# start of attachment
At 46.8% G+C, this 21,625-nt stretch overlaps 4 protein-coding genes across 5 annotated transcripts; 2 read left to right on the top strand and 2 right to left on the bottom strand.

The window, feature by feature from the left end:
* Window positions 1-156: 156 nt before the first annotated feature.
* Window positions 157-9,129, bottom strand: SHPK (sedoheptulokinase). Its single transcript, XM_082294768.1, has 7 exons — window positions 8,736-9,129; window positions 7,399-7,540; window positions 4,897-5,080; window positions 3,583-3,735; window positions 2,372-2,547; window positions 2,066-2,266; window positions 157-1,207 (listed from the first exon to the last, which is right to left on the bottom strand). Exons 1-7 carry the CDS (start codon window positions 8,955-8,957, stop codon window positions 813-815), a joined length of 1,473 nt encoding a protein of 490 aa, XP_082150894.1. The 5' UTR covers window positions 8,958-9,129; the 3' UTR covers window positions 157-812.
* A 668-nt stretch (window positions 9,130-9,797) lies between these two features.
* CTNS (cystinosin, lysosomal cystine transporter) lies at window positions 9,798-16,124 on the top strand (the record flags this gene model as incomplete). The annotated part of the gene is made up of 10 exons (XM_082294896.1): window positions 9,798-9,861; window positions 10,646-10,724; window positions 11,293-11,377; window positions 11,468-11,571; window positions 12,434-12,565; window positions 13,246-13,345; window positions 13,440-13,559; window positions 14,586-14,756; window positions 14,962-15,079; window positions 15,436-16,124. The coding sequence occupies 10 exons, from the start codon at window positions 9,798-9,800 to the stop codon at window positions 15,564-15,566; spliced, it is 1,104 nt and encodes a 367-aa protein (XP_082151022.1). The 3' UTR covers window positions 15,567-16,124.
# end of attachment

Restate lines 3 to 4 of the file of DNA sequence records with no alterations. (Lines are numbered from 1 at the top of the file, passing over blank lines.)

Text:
* Window positions 1-156: 156 nt before the first annotated feature.
* Window positions 157-9,129, bottom strand: SHPK (sedoheptulokinase). Its single transcript, XM_082294768.1, has 7 exons — window positions 8,736-9,129; window positions 7,399-7,540; window positions 4,897-5,080; window positions 3,583-3,735; window positions 2,372-2,547; window positions 2,066-2,266; window positions 157-1,207 (listed from the first exon to the last, which is right to left on the bottom strand). Exons 1-7 carry the CDS (start codon window positions 8,955-8,957, stop codon window positions 813-815), a joined length of 1,473 nt encoding a protein of 490 aa, XP_082150894.1. The 5' UTR covers window positions 8,958-9,129; the 3' UTR covers window positions 157-812.